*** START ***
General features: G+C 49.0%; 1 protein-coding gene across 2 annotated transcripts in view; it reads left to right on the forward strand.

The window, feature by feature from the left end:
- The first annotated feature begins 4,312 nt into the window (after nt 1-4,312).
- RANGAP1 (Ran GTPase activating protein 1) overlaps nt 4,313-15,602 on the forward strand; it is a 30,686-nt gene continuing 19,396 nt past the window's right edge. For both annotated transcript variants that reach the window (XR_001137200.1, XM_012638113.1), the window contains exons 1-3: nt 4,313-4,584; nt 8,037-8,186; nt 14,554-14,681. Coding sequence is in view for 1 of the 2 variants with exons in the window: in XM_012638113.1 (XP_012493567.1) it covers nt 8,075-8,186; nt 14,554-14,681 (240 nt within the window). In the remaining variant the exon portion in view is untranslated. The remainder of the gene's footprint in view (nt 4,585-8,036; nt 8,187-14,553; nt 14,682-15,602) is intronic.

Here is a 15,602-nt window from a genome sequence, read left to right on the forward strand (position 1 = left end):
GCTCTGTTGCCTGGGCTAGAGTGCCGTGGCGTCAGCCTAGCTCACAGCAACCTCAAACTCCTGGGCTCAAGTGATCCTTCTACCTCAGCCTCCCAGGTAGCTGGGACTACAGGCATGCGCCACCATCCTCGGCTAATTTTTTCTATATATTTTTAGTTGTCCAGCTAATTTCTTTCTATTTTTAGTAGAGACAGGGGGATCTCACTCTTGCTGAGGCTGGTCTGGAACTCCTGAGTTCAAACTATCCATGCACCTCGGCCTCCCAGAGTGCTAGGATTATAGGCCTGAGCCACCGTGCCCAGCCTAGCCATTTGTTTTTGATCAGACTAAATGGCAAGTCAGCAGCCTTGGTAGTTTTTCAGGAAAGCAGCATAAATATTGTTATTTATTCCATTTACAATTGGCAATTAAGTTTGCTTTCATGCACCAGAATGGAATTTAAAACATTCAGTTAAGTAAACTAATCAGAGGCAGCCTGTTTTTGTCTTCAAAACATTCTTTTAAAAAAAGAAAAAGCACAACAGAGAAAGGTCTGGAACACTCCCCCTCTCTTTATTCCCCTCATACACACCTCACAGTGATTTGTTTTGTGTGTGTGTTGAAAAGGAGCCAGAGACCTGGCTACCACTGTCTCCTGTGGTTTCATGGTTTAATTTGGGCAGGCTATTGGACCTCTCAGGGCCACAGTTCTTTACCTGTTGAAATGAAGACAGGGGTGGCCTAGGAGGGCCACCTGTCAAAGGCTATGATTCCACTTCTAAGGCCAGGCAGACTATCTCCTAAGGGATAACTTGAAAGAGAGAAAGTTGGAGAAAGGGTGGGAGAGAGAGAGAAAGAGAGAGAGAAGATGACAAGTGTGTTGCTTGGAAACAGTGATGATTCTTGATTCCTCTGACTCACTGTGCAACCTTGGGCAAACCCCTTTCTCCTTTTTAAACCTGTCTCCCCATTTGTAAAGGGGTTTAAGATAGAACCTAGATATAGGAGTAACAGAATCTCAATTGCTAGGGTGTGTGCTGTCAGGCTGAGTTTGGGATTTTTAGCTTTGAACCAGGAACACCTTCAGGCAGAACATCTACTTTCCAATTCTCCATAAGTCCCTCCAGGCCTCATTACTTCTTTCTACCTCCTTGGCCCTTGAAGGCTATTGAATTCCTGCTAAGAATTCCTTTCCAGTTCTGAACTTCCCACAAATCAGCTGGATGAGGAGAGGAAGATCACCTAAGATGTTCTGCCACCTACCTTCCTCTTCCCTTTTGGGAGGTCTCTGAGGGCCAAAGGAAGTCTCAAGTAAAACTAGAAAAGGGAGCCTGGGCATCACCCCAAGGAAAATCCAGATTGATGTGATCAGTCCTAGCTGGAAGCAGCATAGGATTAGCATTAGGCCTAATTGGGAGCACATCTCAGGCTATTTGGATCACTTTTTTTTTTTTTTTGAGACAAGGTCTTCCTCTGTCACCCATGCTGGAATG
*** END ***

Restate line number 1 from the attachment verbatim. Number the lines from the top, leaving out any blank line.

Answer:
General features: G+C 49.0%; 1 protein-coding gene across 2 annotated transcripts in view; it reads left to right on the forward strand.